Hair Loss

Should I also be worried about hair loss due to COVID?

Should I also be worried about hair loss due to COVID?

Photo: James Day/Stock Gallery

I started getting texts last year that started, “Hey, so I don’t know if it’s just my imagination, but I think my hair is falling out?” around the middle of 2020. What started as a trickle, quickly became a discussion on TikTok. Alyssa Milano tweeted a video of her brushing her wet hair and pulling out small clumpssaying, “This is what COVID-19 does to your hair,” and it’s a frequent topic of discussion in Corps of survivors, a Facebook group for those who have recovered from COVID-19. In fact, hair loss has become enough of a problem during the pandemic to The American Academy of Dermatology will issue a public service announcement about this.

Hair loss is not a symptom of COVID, says London-based dermatologist Dr. Sharon Belmo, specializing in hair and scalp disorders. Instead, she said what people are most likely experiencing is a condition called telogen effluvium. While COVID seems to trigger hair loss for some, Dr. Belmo explained that it’s not something unique to the virus that’s causing it. Instead, it’s seen as an aftereffect of a stressful event, like being sick with a nasty bug, or emotional stress, like losing a job or maybe just working a little too hard.

“You absolutely don’t have to get COVID to experience this type of hair loss and loss,” Dr. Belmo said. “Last year’s turmoil was enough to push people into all sorts of stress reactions.”

Dr. Ranella Hirsch, a board-certified dermatologist, agrees, adding that the stress of a particular fever is thought to be triggering COVID-related hair loss. “Often with COVID-19, patients develop a fever, and several months later they often see more hair loss,” Dr. Hirsch explained. Besides fever, Dr. Hirsch said general illness and stress are considered the main triggers of telogen effluvium — and during a pandemic, you may have had all three.

Hair loss could be due to a condition called telogen effluvium, which is not rapid, overnight mass loss that leaves obvious bald patches, but rather generalized loss, with perhaps a little more noticeable loss around temples,” said Ivy Carson, a nurse practitioner at Parsley Health. “He has a very diffuse motive,” she explained. It’s normal to lose up to 50-150 hairs a day, so not all visible hair loss is a sign of actual hair loss. As such, identifying the cause can be difficult. “For some women, maybe they notice their scrunchie wrapping around their ponytail four times instead of three, or maybe they have more baby hair around their face than they do. front,” Carson added.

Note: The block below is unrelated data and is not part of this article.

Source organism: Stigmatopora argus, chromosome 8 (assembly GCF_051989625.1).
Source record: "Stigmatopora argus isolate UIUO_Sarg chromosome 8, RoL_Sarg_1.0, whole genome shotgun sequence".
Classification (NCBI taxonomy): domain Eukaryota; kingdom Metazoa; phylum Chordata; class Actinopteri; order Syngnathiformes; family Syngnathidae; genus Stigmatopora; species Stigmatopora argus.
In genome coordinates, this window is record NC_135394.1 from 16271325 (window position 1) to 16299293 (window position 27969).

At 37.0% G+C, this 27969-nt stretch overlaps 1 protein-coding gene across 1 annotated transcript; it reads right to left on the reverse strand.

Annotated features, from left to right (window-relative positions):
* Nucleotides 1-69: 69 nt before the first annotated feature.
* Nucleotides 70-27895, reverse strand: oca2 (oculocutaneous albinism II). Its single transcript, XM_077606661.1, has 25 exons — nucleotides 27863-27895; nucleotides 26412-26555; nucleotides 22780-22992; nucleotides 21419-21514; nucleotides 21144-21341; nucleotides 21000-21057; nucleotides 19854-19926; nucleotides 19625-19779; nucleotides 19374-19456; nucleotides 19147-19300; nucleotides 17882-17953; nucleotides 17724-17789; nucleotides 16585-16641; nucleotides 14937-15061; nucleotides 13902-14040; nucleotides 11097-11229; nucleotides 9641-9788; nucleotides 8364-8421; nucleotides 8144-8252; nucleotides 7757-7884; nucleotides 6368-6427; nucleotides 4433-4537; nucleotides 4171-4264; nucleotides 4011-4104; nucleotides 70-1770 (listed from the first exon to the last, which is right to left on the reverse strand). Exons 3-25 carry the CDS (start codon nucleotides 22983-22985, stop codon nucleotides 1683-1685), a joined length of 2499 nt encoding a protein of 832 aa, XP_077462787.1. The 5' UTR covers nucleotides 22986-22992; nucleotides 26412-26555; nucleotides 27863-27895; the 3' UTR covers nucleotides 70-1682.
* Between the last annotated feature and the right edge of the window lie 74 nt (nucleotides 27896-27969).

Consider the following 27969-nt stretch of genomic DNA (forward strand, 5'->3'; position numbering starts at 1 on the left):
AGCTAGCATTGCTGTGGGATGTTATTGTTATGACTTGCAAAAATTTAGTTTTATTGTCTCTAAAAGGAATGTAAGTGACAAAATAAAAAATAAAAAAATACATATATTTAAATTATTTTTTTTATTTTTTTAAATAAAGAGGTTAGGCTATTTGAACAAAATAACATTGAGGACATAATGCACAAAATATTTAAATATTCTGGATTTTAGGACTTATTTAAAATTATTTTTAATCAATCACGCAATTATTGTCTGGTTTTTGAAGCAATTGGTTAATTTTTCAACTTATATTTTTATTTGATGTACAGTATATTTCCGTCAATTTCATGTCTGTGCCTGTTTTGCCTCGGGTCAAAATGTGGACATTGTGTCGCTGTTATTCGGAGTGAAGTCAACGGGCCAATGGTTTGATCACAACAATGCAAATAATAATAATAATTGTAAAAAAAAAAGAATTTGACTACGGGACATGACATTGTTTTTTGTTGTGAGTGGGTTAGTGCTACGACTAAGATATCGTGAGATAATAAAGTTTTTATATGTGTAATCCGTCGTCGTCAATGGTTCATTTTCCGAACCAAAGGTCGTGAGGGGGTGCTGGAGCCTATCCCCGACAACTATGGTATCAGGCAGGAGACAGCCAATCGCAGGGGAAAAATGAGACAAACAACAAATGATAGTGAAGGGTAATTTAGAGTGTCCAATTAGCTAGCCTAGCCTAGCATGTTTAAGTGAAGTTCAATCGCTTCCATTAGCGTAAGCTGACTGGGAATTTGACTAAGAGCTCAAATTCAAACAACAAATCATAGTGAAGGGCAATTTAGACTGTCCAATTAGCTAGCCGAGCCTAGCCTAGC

Dr Hirsch said in his practice, telogen effluvium has become an “incredibly common complaint”, with many patients seeking advice and treatment. “Naturally, it’s very stressful for people,” she added.

There are many reasons why hair loss occurs, underlying hormonal imbalances, genetics or perhaps a deficiency in your diet. In this case, according to Carson, your body defaults to behaviors like this during times of stress, because from a fight-or-flight perspective, you don’t need Hair. “It distracts from things like our digestion or hair and nail growth, because those are non-essential processes at the time when the body believes it’s in danger,” Carson said.

However, telogen effluvium has a unique feature. “Usually, telogen effluvium is diagnosed retrospectively,” confirms Dr. Belmo. Due to the cyclical nature of hair growth, you may not notice excessive loss until perhaps even six months after an illness or stressful event. Besides illness and stress, other factors like iron deficiency, hormonal changes related to birth control or childbirth, thyroid problems, rapid weight loss, or medication side effects can also induce effluvium. telogen, Dr. Belmo said.

As distressing as hair loss can be, no matter how minor, Dr. Belmo and Dr. Hirsch said telogen effluvium is nothing to panic about and usually resolves over time. “Shedding can last anywhere from three to six months, but remember, it may not start until six months after the stressful event,” Dr. Belmo said. While it’s tempting to obsessively follow loss and growth, Dr. Belmo said to resist the urge as much as possible. If you think your hair loss has been going on for more than six months or has been particularly dramatic, you should talk to your doctor to check for underlying conditions.

“The most important thing for patients to know is that it’s almost always not permanent hair loss, just an acceleration of the growth cycle,” Dr Hirsch said, also noting that minoxidil is FDA approved for topical application to enhance hair growth. There is a range of minoxidil products on the market, so it is advisable to discuss with your health care provider which product is best for you. Dr. Belmo emphasized the importance of regaining overall health first and letting hair growth return in time.